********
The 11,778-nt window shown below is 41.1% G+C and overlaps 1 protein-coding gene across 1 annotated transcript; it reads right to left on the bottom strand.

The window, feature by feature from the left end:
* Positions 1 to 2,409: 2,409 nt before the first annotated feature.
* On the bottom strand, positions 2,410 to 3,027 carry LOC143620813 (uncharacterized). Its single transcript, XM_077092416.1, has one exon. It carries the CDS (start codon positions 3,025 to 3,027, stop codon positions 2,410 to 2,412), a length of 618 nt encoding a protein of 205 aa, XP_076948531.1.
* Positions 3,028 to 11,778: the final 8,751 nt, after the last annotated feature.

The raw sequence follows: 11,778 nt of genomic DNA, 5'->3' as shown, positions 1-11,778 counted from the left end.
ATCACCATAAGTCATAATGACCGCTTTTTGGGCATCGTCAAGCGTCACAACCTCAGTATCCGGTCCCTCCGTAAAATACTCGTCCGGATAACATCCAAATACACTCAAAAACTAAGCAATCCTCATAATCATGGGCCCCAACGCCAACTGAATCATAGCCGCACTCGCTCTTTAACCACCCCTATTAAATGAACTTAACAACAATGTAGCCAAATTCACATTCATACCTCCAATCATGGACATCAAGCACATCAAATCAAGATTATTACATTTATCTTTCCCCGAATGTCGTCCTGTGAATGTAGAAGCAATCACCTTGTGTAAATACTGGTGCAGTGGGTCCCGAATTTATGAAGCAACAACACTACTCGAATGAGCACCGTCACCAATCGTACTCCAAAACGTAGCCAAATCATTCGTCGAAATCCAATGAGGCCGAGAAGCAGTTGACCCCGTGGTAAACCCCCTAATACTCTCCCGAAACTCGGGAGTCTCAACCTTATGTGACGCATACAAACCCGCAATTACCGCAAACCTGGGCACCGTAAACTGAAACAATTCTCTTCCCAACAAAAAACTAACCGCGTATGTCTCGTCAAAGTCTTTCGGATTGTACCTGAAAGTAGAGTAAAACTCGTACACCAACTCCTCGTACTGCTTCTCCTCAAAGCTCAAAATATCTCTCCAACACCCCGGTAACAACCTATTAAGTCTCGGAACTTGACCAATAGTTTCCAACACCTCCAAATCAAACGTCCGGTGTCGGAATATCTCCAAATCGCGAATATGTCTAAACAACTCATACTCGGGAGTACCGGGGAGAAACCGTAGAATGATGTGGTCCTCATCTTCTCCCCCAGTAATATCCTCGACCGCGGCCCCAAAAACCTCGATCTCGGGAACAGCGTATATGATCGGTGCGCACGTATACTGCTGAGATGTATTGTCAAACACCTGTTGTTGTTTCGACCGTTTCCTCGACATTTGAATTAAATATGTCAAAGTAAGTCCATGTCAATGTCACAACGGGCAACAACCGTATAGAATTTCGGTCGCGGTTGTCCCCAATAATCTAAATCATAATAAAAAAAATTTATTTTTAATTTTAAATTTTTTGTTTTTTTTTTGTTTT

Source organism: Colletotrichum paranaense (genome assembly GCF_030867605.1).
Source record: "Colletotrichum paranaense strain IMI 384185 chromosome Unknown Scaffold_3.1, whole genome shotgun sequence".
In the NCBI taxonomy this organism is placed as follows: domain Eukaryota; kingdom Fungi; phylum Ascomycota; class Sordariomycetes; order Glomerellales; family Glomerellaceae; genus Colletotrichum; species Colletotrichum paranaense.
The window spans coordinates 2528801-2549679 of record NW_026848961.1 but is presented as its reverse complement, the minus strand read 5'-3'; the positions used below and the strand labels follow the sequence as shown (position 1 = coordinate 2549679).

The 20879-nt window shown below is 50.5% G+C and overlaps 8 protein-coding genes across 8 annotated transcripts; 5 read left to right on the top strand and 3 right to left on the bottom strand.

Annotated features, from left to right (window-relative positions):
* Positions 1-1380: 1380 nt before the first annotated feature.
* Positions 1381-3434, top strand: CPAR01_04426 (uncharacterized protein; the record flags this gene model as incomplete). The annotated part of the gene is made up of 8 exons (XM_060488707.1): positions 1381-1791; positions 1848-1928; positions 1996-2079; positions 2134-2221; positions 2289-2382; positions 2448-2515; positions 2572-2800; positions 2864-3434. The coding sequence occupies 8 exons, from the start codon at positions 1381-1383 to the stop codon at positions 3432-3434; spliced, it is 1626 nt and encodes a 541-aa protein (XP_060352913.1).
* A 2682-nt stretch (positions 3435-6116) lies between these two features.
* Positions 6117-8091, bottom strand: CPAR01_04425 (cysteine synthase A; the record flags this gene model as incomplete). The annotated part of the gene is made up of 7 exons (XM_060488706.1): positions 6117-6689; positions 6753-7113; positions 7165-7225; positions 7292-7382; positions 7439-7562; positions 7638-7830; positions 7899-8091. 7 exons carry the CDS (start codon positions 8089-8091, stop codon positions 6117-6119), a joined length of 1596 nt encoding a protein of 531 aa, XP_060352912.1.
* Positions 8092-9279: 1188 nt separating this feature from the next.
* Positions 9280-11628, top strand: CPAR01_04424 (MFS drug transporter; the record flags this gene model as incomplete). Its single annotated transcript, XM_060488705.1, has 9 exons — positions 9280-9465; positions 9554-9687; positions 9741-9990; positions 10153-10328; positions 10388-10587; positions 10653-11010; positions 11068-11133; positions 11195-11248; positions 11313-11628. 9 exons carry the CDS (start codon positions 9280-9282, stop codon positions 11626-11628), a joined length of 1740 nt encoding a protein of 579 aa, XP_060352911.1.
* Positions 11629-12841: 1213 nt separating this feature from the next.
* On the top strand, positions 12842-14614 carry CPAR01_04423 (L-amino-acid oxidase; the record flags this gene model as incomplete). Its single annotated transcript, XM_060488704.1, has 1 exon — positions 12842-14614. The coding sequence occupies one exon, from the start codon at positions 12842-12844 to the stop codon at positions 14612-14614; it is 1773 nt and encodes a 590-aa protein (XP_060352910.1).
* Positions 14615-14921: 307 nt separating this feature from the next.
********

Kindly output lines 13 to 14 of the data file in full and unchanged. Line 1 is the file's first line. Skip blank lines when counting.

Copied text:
Annotated features, from left to right (window-relative positions):
* Positions 1-1380: 1380 nt before the first annotated feature.